And so, I met Briana at Podfest – that was early March – and it is kind of a funny thing to think back on. I’m recording this intro in April, and I had interviewed her about a month or so ago, and so we’re still in the thick of this quarantining time and Podfest was the last weekend I had away before the quarantine. And so now I think of all that good socializing I got to do. And so hopefully by the time you’re actually hearing this recording, things have improved, I hope. So anyway, but I met Brianna at Podfest. It was an awesome conference all about podcasting. And so, if you’re interested in podcasting, check out that conference for next year; we really had a great time and got some good content. They had different tracks for different things that you’re interested in but more than anything, I made some really cool connections, and she was one of them. And so, I’m excited for you to hear her talk today because her thing that she shares with people is self-care. She’s all about the therapist taking care of themselves, that they can take care of their families and take care of others. And she beautifully brings this together, not only for me on this interview, but also on her own podcast, so you have to check that out as well. So, let’s go ahead and jump right into episode number 31, which is Briana Leach giving us three tips for self-care.
On today’s episode of Faith in Practice podcast, I have Briana Leach here. Briana is a licensed professional counselor, adjunct professor at Evangel University, and host of the Grace in Progress podcast. She is passionate about mental health education and creating opportunities for people to have ‘Aha’ moments about the way they were uniquely created. Briana’s favorite job titles are wife to Ben and mom of three hilarious kiddos; she loves the Tennessee Titans, and is a Parks and Recs super fan. Welcome to the show.[BRIANA]:
Thank you so much, Whitney. I’m so glad I get to be here. [WHITNEY]:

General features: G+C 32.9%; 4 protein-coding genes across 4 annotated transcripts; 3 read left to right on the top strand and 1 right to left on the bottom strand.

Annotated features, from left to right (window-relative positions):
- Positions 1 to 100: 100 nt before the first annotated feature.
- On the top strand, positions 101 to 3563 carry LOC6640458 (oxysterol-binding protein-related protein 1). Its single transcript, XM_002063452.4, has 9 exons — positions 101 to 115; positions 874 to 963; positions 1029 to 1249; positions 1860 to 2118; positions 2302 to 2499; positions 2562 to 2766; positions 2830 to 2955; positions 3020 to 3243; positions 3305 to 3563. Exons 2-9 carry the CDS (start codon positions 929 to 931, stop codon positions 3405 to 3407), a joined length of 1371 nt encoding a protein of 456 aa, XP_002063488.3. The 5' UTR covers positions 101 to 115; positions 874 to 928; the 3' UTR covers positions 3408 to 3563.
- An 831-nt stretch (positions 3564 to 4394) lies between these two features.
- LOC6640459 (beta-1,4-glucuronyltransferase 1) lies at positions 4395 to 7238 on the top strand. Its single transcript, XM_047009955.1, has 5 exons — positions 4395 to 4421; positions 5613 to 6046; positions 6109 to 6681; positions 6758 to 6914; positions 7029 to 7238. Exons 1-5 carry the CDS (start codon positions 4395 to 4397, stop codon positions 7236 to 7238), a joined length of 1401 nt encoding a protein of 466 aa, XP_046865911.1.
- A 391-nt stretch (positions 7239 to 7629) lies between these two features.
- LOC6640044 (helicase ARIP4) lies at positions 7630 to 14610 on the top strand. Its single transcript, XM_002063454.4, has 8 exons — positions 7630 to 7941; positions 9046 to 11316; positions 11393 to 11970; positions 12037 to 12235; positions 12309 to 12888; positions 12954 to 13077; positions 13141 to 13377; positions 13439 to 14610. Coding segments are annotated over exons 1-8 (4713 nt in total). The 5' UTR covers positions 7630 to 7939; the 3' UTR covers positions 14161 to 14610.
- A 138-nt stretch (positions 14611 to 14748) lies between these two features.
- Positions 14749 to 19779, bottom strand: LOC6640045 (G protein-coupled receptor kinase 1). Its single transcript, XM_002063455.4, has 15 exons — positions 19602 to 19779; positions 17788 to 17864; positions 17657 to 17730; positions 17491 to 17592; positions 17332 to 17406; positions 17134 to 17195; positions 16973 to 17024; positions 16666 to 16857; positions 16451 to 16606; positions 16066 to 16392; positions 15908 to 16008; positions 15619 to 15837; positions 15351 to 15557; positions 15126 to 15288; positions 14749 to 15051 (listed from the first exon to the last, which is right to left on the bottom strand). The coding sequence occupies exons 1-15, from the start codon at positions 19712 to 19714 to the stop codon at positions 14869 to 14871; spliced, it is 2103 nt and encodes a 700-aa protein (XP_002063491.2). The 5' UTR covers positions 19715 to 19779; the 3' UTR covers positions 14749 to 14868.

Yeah, I’m like stumbling over all my words, when I get a lot of Ps in there… [BRIANA]:
Hey, it makes me feel better because I do it all the time. [WHITNEY]:
Yeah. So, we have lots of great things to talk about. But I’m gonna first talk about one of my biggest passions, which is the NFL. So, you’re a Tennessee Titans fan? [BRIANA]:
Oh, yeah. I am. I lived in Nashville. I was born and raised in Nashville and I was there in… I don’t want to date myself, but I was in high school-ish when they moved to Nashville, so they’re like my hometown team. We went to pep rallies, all that. I love them. [WHITNEY]:
That’s awesome. There needs to be more women out there who love the NFL and talk NFL. I love Nashville too; I have a great friend that went [unclear]. So, I love that but [unclear]… [BRIANA]:
Okay, that’s okay. I support other people who are really into their team. I just don’t like when people put down other teams. So, we can all be true fans to our team and just let everybody play. It’s okay. [WHITNEY]:
Well, the Falcons need some fans because they need to eventually win a Super Bowl. So, anyway. [BRIANA]:
I feel ya. We got so close, but maybe next year. [WHITNEY]:
Yes, we could talk about that all day. But anyway, glad you’re an NFL fan. And you’re an amazing therapist, and you’re faith-based, and you have a podcast. So, all these awesome, awesome things. So, let’s go ahead and talk about your private practice, how did you get that started and tell us where you’re at with that? [BRIANA]: